To Joanna, Fourth Grade
remember how I passed your door,
shy to knock, and passed once more
And yet again,
imagining the ecstasy that might have been
I been bold and you'd walked with me.
We might have walked down moonlit streets
'Neath elders that the stars peeked through,
I might have touched your peach-smooth cheek
And told you how I cared for you:
How every day across the isle
My eyes beheld you longingly,
your rare, sun-conveying smile
Would stir a wild new song in me.
your blue-bright expressive eyes
Were all the sky I longed to see,
How that I longed to empathize
tell you what you meant to me.
How I longed to stroke your downy arms
And laugh with you, and talk, and kiss,
drink your look so rich with charms
And be your love in perfect bliss...
But you moved away!
Then your letter came
With its thunderbolt-that you cared for me!
You'd signed, "I love you, Gene, Joann,"
And said I should your pen-pal be.
what wild joy I drank your words,
Redrank them then drank again
With what unwisdom answer made,
no hope lay in staying friends.
there was just no way for us
save a love so far apart,
you should find another love,
But keep me somewhere in your heart.
that some forty years have flown,
Your sky-blue gaze still haunts my mind.
Where are you now? Are you still fair
Or casualty of thieving time?
you a mother now and mate,
And does your husband treat you well?
Or are you sad and desolate,
The victim of some private hell?
I not shy to show myself,
Or afraid of whats become of you,
Would it not be a joy to take from the shelf
The history of me and you?
recollect our child-rich love
(And love it was, though we were young.)
Speak of the dance we'd never had,
The sweet duet we'd never sung.
clumsy kiss we didn't share,
That first electrifying touch
Of elbows in the theater--
Too shy to look or say that much.
had a thought to quest for you,
But thought again, 'it's better thus- -
Not knowing what life put you through
Or what, indeed, became of us.
time's cold war can wreck much change,
And, lest our young dream prove a lie,
Perhaps its best it stays the same-
Still young and fresh in memory.'
we'll not meet this side the grave,
But with this poem our song is sung.
Safe in my heart our dream I'll save
Where we still walk both shy and young.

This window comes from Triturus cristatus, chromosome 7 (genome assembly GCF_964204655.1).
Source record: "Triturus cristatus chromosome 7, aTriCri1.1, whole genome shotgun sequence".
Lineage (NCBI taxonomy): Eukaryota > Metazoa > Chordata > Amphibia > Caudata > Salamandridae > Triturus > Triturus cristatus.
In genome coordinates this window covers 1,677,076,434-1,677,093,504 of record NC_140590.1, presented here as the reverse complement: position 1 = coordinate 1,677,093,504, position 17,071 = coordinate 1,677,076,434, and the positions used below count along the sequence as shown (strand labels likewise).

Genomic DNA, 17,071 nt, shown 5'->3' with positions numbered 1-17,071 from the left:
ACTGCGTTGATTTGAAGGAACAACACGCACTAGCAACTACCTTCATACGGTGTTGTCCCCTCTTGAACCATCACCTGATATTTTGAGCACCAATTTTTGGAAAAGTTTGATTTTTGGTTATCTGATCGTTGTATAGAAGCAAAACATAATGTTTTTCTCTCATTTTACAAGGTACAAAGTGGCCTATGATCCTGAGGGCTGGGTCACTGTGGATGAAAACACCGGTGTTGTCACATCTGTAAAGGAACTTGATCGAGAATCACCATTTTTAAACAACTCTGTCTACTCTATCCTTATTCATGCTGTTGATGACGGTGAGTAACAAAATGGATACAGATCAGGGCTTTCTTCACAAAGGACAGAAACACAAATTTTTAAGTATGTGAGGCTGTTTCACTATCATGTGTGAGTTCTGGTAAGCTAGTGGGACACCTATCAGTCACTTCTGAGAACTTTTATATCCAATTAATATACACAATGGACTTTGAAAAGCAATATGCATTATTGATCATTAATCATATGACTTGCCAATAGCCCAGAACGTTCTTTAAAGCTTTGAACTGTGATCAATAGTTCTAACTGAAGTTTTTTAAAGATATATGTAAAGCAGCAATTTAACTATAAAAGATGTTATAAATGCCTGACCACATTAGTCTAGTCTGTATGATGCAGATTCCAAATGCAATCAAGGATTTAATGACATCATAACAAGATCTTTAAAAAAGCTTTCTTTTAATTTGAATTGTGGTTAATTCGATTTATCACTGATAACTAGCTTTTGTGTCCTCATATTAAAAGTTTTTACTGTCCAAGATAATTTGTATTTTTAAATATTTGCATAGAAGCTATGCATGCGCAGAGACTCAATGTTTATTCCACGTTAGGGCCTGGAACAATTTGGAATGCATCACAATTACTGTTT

Gene Pinkney (1988)
I saw you once again last night;
Our thought came to my mind;
You stood upon your balcony
In all your youthful shine.
Your hair, still long and streaked with
Your eyes still fiery blue;
My love for you I hadn't told;
May sparkled like fresh dew.
We-- both still children-- not a line
To speak or mark our brows,
I cast my blush, all asinine;
You smiled and thought,"What now?"
And then we heard the recess bell,*
My cue to turn away;
I waved a hesitant farewell;
You waved back too, but stayed.
Weather I saw you after school
My dream did not unfold,
It only let me touch once more
Our childhood realm of gold.
And though the setting of our play
Has long since been removed,
My mind slips back to yesterday
Fare well once more, Joanna, now sixty-ish,
Oh what a gift is memory on life's unsteady sea.
It treasures up sweet moments, preserving them unchanged
Then slips them back to us in dreams
Improved and rearranged.
Gene Pinkney, 11/12/04
*Joann Faulkner's house was less than
half a block from our main playground.
The house, (now completely gone), indeed
had a small balcony but I never, for all my passing by, saw Joann out
on it. Interestingly, my grand daughter, Nicholette, now 10, looks in
many ways like Joann used to-especially the breathtaking blue eyes and
tall, willowy shape.
I must make one small confession now
To set the records straight,
About a dreadful thing that happened
Back in nineteen forty-eight.
It was on the Fairmount playground
During afternoon recess
And the kids were all out reveling
In Spring's first wondrousness;
The snow was ripe for snowballs,
Hundreds, waiting to be thrown,
And the air was streaked with missiles
Not a few of which, were my own.
Then my eyes fell on a target
Just too fine to be ignored,
Sweet and lovely Joann Faulkner-
Whom my pilgrim soul adored.
She stood in a crowd of playmates
Like a swan amid the crows,
And in one mindless moment
I picks up a ball and throws--
And it caught her flush upon her face,
That matchless face I longed to see
Each morning when I took my place
Where she sat across the row from me.
And then I saw her crying
And Mrs. Bjornson soothing her,
And I felt as much like dying
As some guilty murderer.
Well, nobody saw my horrid deed,
I shrank with my guilt away,
And have never made confession
Till this poem this very day:
Where I only want at last to say
To you and God above,
Joann, I threw that snowball
Out of nothing but pure love.